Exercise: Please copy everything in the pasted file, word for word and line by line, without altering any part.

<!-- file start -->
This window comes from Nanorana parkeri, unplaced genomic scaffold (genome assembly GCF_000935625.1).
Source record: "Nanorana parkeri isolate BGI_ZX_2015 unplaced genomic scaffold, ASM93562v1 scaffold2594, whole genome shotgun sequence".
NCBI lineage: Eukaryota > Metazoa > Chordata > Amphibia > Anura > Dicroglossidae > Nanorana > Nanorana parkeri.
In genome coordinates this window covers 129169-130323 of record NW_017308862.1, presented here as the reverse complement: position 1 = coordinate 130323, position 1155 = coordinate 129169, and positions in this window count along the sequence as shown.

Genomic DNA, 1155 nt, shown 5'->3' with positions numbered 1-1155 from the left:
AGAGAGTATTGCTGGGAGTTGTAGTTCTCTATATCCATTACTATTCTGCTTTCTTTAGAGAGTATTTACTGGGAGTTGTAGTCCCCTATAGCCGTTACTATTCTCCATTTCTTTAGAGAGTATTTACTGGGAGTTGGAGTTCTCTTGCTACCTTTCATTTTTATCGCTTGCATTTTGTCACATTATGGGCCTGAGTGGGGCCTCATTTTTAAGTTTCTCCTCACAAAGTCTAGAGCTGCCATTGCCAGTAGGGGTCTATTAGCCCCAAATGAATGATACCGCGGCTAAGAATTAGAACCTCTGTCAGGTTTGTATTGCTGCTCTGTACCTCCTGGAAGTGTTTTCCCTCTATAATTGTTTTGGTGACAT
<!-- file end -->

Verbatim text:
This window comes from Nanorana parkeri, unplaced genomic scaffold (genome assembly GCF_000935625.1).
Source record: "Nanorana parkeri isolate BGI_ZX_2015 unplaced genomic scaffold, ASM93562v1 scaffold2594, whole genome shotgun sequence".
NCBI lineage: Eukaryota > Metazoa > Chordata > Amphibia > Anura > Dicroglossidae > Nanorana > Nanorana parkeri.
In genome coordinates this window covers 129169-130323 of record NW_017308862.1, presented here as the reverse complement: position 1 = coordinate 130323, position 1155 = coordinate 129169, and positions in this window count along the sequence as shown.

Genomic DNA, 1155 nt, shown 5'->3' with positions numbered 1-1155 from the left:
AGAGAGTATTGCTGGGAGTTGTAGTTCTCTATATCCATTACTATTCTGCTTTCTTTAGAGAGTATTTACTGGGAGTTGTAGTCCCCTATAGCCGTTACTATTCTCCATTTCTTTAGAGAGTATTTACTGGGAGTTGGAGTTCTCTTGCTACCTTTCATTTTTATCGCTTGCATTTTGTCACATTATGGGCCTGAGTGGGGCCTCATTTTTAAGTTTCTCCTCACAAAGTCTAGAGCTGCCATTGCCAGTAGGGGTCTATTAGCCCCAAATGAATGATACCGCGGCTAAGAATTAGAACCTCTGTCAGGTTTGTATTGCTGCTCTGTACCTCCTGGAAGTGTTTTCCCTCTATAATTGTTTTGGTGACAT